Obama on the Arab Spring
Obama is thinking. Fareed Zakaria says so, and so does National Security Advisor Thomas Donilon. Obama had better be thinking, and hard, because as Andrew McCarthy observes, the Obama administration needs to prepare "the political ground" for what many Americans are otherwise going to perceive as failure in the Middle East. A full dose of this political prophylaxis will be administered on Thursday in a presidential speech at the State Department. Much rests on how Republican candidates and Americans in general react to the president's explanations.
Essentially, we need to be convinced that takeover in Egypt, and Yemen, and maybe Libya, by Islamic groups associated with the Muslim Brotherhood represent a success for American policy. One Israeli-based website goes so far as to suggest that Obama "has picked the Muslim Brotherhood [...] as his chosen partner for promoting American interests in the Arab world in place of its ousted rulers." Absent more evidence, it is probably more reasonable to see the administration's apparent acquiescence as an accommodation to a new fact of life in the Middle East precipitated by their misguided policy. Regardless, it certainly cannot be in Obama's interest for it to be viewed as what it looks like: the triumph of militant Islam in places whose regimes heretofore lent themselves, at least occasionally, to furthering Western interests.
The induced demise of Osama bin Laden can be viewed as a prerequisite for the big speech. Rebranding is the key. The implication will probably be that since bin Laden embodied militant jihad, his sleep with the fishes sounded its death knell. As the always reliable Eugene Robinson put it:
It's hard to overstate the significance of bin Laden's killing. Operationally and psychologically, he defined the Age of Terror -- not just for Americans and other targets of his depredations but also for the terrorists who followed his writ. With his last breath, an era died. The more we learn about bin Laden's life in his Pakistan compound, the more apparent it becomes that even in hiding he remained the central, indispensable figure in international terrorism.
We are supposed to believe that Islamic terrorism died in that squalid "mansion" and that Obama killed it. He gave us that paramount existential good for all correct-thinking people: closure. It is time to "move on." In the gutsiest presidential decision since the Emancipation Proclamation, Obama, like Lincoln (another reluctant warrior), transformed the conflict. What once was a War on Terror, the administration and their tame press will assert, has become a true partnership in fostering democracy. Certainly there may be times when, as in Iraq, force may be needed, but the objective will henceforth be "soft." Now we can enable the democratically expressed will of the people to prevail against the occasional militant hold-out -- clinging to old, albeit thoroughly understandable, grievances and blind to the boundless promise of Levantine Hope and Change.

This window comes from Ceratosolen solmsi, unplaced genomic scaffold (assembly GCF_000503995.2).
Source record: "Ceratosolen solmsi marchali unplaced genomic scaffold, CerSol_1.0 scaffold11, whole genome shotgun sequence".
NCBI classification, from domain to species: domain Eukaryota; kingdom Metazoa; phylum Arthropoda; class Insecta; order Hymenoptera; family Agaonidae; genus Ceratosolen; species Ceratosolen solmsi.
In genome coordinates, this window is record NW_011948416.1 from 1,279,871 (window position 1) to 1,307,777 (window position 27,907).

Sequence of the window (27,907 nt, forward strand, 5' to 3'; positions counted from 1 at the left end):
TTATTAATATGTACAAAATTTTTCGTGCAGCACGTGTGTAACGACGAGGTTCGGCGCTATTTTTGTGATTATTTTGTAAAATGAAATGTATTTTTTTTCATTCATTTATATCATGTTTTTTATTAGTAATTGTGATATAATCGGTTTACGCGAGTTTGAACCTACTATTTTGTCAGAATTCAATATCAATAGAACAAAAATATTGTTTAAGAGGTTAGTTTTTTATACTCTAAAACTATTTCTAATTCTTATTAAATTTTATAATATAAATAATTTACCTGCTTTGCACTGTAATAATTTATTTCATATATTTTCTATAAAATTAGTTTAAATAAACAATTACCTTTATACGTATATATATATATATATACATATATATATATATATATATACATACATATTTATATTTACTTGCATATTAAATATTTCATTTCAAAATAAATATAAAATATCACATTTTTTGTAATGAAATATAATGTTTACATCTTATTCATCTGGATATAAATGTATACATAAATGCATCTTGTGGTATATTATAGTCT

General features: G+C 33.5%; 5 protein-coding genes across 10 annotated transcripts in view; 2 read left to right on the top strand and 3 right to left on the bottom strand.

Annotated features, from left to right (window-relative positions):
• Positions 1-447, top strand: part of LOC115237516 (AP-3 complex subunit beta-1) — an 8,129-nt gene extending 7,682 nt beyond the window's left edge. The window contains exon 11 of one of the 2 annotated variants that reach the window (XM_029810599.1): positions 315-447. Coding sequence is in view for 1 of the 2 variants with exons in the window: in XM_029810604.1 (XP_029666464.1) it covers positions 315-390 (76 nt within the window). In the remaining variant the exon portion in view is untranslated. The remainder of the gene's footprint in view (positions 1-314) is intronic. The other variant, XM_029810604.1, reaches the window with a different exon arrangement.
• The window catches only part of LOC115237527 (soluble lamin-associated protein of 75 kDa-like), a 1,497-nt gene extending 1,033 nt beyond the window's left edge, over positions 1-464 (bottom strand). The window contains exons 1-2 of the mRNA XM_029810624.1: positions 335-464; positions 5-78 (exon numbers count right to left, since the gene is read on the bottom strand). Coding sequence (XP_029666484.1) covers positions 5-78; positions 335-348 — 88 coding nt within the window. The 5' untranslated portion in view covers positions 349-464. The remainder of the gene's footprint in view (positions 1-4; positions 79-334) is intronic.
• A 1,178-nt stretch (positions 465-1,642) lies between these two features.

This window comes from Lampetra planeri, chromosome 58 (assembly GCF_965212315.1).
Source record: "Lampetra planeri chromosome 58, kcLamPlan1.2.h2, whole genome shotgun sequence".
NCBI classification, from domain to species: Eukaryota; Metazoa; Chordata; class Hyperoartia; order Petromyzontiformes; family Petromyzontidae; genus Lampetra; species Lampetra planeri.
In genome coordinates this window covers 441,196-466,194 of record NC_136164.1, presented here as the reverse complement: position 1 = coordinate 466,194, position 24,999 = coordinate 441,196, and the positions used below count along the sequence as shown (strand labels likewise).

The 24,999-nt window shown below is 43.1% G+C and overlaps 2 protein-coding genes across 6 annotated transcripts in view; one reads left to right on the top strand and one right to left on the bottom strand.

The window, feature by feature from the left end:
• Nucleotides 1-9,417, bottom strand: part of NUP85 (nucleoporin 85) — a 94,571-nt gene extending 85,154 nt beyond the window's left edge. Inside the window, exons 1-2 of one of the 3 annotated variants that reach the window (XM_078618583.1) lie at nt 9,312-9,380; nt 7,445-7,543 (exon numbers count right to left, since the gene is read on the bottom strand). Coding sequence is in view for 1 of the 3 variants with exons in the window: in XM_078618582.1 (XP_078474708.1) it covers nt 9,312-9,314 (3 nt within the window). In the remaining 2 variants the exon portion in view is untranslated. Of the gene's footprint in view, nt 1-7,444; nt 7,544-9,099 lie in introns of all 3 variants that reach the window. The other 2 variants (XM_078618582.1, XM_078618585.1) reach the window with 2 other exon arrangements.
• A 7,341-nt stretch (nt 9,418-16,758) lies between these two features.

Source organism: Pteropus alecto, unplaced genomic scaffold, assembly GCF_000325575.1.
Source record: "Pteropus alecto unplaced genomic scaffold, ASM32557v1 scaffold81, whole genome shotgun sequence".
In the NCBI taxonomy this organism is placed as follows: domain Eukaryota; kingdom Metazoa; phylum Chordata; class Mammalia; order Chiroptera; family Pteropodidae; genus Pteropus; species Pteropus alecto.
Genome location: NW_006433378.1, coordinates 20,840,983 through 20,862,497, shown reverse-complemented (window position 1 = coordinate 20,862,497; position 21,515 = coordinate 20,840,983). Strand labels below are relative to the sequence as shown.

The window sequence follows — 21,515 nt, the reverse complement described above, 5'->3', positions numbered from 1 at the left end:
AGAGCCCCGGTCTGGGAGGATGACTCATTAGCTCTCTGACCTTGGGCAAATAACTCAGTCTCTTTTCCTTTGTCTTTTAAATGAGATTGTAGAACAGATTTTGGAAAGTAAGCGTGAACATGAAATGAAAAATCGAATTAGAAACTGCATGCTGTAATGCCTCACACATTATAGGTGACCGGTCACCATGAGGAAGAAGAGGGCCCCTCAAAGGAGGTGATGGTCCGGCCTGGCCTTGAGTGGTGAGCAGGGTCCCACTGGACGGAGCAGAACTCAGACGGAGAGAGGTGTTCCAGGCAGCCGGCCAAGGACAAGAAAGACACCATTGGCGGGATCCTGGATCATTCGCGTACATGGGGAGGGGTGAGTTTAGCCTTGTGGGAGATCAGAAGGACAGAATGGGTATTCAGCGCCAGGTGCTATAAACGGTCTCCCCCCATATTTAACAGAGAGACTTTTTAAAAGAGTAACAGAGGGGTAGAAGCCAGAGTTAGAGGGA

This fairy tale requires a rebranding of the Muslim Brotherhood as well. In another piece, McCarthy suggests one plausible line, manufacturing a false distinction between old-fashioned hard-line Salafists and a supposedly moderate Brotherhood. In reality, he points out, "the Brotherhood and the Salafists are one"; in fact, the Brotherhood was founded by a Salafist who sought to put the ideology into practice. Meanwhile, everywhere in Egypt, institutions from the police to the Coptic Church to the formerly premier Al-Azhar University are being subverted, intimidated, or overshadowed, leaving the field almost entirely to the Islamic Brotherhood. As Barry Rubin has pointed out, even the few levers remaining to us to influence Egypt's course, such as debt forgiveness, go unused.
Many have noted the apparent admission of domestic Muslim brotherhood affiliates into the counsels of this administration. Some have even charged that the Justice Department has intervened to protect some Brotherhood groups from prosecution. As Brotherhood-linked organizations and individuals here exercise their apparent influence on policy, we seem to be in the midst of revisiting a fearful time in our history, when well-placed Communists subverted our post-WWII policy regarding the Soviet Union and elites demonized those who sounded the alarm.
Obama's State Department speech on Thursday may be our contemporary equivalent of the 1949 State Department "White Paper," which attempted to sidestep administration blame for the "loss" of China to Mao's revolution -- though in fairness to Secretary of State Dean Acheson, he never took a sanguine view of the event. Regardless, the White Paper failed in its objective. The resultant domestic controversy only grew in intensity, and it influenced our politics for decades. Ultimately, history proved the critics right. We can only hope that Obama's Thursday speech has the same unintended result.